If all the N.sup.2 multipliers are working at 100% efficiency, then the
number of cycles per multiplier is:
This number is the minimum time, in cycles, that the array can perform the
convolution. If a single data point is read per array cycle, then M.sup.2
is the number of cycles for a complete pass of the image through the
systolic array. Thus the ratio of the minimum time required to the number
of cycles per pass is given by:
in accordance with the present invention as an optimum systolic
architecture. In addition, the outputs of a fully-connected, feedforward
neural network, such as backpropagation, can be computed by this systolic
array with no change in architecture. Furthermore, the outputs of a
cooperative-competitive layer of a neural network can be computed by this
systolic array with no change in architecture.
The present systolic array requires that two data values be read for each
clock cycle. The required access time for the external memory can be
reduced by reading the data in words of 32 bits that represent 4 data
values of 8 bits each. In this manner, a fast VLSI systolic array can
interface to relatively slow memory and external hardware.
In another embodiment of the present invention, a variable-length delay
line can be connected to the A input of FIG. 1 to provide the data
required for the B input. This would eliminate the requirement to read the
external memory twice for each systolic array cycle. The delay line could
be implemented on the chip, and the length of the delay line is a product
of the number of columns of the image and the number of rows of the
In another embodiment of the present invention, a set of variable length
recirculating delay lines could be used to store the weights instead of
the external weight memory shown in FIG. 4. These delay lines are small
(size L for a kernel of size L.times.L) and could be implemented on the
chip to eliminate the need for an external weight interface. However, this
same configuration would inhibit being able to efficiently implement a
fully-connected, feedforward neural network in that the size of the
fully-connected neural network would then be limited by the length of the
delay lines, and the speed would be limited by the rate at which the
weight values could be modified or injected into the delay lines.
FIG. 10 is a high-level data flow diagram that illustrates the operation of
the present invention. Both convolution and feedforward neural network
operations are illustrated. Control signals and flow are not shown, only
the data as it flows between major portions of the system.
Either a two-dimensional image or a feature vector flows from external data
memory 81 to the look-up table process 83. There, data is transformed by
the function stored in the table and flows out to the systolic array 85,
87. The systolic array is configured either to perform a convolution 85 on
the transformed image with a kernel that is stored in the weight memory,
or to perform a series of dot products 87 on weight vectors stored in the
external weight memory 89. After passing through the systolic array, the
convoluted image 91 or the neuron outputs 93 are scaled 95, then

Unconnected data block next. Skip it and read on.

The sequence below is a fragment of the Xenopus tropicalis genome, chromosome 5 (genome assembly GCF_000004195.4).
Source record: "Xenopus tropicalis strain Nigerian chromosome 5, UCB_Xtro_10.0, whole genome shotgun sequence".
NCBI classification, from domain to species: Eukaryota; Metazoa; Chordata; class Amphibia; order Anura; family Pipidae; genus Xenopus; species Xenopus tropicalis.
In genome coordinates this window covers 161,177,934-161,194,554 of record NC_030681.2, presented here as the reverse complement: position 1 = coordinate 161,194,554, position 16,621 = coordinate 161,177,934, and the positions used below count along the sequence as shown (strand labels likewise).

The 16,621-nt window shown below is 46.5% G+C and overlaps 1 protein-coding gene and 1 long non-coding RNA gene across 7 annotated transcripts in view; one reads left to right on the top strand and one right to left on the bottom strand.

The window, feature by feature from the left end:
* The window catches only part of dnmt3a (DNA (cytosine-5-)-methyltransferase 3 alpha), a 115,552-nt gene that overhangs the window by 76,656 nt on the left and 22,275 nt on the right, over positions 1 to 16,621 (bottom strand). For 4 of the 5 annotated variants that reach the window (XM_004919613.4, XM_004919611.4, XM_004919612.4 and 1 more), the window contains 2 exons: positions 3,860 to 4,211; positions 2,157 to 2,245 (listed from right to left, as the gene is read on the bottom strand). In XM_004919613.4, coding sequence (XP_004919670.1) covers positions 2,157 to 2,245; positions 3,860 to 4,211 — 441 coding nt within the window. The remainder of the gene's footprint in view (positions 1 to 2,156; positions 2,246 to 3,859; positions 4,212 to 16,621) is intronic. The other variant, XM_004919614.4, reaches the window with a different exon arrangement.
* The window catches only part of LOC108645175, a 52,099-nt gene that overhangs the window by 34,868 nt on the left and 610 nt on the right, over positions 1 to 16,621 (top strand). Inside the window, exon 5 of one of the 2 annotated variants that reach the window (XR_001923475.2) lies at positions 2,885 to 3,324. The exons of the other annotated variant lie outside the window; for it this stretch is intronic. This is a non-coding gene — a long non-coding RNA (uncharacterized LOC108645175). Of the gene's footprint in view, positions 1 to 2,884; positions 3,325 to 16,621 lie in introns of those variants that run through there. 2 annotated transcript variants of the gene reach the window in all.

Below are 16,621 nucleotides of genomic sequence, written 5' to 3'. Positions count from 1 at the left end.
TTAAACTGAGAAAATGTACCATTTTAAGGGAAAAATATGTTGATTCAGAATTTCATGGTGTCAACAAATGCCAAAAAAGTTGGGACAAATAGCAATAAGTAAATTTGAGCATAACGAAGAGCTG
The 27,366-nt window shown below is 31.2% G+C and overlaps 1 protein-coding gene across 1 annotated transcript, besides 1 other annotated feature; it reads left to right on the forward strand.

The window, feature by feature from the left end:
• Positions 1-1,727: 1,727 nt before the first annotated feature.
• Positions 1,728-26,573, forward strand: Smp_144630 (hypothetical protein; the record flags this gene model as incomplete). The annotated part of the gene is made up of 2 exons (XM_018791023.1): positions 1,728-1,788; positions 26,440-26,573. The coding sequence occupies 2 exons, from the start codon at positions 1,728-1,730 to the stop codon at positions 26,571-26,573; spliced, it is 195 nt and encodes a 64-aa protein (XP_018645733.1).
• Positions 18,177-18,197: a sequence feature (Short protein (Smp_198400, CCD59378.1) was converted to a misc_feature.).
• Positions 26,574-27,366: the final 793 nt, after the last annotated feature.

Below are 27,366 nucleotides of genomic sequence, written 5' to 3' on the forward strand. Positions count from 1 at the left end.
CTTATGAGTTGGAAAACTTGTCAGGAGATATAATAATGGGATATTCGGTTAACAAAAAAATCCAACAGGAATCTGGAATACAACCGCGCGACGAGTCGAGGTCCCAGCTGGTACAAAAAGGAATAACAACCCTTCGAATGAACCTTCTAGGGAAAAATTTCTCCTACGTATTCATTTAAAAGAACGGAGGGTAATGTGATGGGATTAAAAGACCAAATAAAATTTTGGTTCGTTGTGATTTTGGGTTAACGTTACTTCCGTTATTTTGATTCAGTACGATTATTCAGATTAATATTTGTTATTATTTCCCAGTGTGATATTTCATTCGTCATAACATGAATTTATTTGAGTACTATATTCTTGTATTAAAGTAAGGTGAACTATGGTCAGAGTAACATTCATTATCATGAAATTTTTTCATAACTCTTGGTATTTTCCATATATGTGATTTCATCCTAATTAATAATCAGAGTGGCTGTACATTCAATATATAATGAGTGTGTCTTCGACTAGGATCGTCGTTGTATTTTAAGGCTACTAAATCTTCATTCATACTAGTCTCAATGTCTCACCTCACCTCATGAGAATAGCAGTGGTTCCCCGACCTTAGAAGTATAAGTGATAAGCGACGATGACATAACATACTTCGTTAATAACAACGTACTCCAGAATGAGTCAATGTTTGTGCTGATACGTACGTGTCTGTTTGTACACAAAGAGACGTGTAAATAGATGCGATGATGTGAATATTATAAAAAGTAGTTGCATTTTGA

transformed, by the output table lookup 97. The outputs 99 of the look-up
table are then stored in external memory 81.
Two distinct flow paths 81, 83, 85, 95, 97 and 81, 83, 87, 95, 97 are shown
for two modes (convolutional mode and fully-connected neural network mode)
of the systolic array. The cooperative-competitive neural network mode was
not illustrated in the data flow diagram because it operates in a manner
identical to the convolutional mode as it pertains to the chip. The data,
however, in the cooperative-competitive mode, is re-circulated in a
relaxation process that was explained in the previous section. The
external re-circulation is under the control of an external microprocessor
or host computer.
The systolic array has been configured to be incrementally expandable by
providing the capability of utilizing additional array chips in both
horizontal and vertical directions. The block schematic diagram of FIG. 11
depicts one form of expansion by the use of six additional CMP chips and
two additional weight memories.
Expanding horizontally provides for the simultaneous calculation of
additional pixel convolutions while also providing the added feature of
tripling the number of interconnects per second for fully connected
feed-forward neural networks. This effectively triples the performance of
the system for a given image frame size. Expanding horizontally requires
the additional of external weight buffers to feed data in data bus 21.
Additional input signals would be added to allow for the passing of data
bus 19 to be transmitted to the next horizontal CMP chip's bus 20,
bypassing the input multiplexers.
Expanding vertically provides a two-fold convolutional performance increase
with no additional fully connected feed-forward performance increase.
There is no need for additional weight buffers for the vertical expansion.
For this first CMP node column, the B bus and the final M3 multiplexer
output would be passed to the next vertically positioned CMP node,
eliminating the need for additional pixel memory blocks.
The modular characteristics of the systolic array according to the present
invention greatly facilitates tailoring the architecture of the array to
the particular application.